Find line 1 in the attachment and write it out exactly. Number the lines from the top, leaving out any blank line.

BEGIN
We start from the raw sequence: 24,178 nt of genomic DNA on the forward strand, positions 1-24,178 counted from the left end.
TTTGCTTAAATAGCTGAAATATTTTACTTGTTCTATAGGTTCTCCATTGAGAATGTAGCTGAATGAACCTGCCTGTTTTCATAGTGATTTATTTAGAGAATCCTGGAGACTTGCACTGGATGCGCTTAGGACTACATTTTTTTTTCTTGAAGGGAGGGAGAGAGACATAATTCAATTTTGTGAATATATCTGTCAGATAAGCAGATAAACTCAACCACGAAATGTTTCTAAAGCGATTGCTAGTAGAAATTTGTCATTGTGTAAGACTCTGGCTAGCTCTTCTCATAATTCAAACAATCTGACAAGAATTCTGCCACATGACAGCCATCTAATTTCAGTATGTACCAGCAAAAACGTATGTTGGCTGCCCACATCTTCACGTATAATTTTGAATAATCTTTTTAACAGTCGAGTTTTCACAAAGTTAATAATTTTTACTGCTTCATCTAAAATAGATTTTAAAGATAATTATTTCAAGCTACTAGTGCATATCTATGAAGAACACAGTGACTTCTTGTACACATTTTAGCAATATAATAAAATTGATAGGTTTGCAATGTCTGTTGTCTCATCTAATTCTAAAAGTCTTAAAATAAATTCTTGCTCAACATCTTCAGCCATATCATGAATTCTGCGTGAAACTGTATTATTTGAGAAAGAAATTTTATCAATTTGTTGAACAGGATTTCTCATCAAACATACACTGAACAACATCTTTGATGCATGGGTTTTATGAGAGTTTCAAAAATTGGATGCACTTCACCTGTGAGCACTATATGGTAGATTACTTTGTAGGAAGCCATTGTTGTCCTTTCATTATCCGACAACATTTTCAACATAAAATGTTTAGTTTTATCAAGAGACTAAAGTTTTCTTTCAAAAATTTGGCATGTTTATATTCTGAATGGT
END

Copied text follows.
We start from the raw sequence: 24,178 nt of genomic DNA on the forward strand, positions 1-24,178 counted from the left end.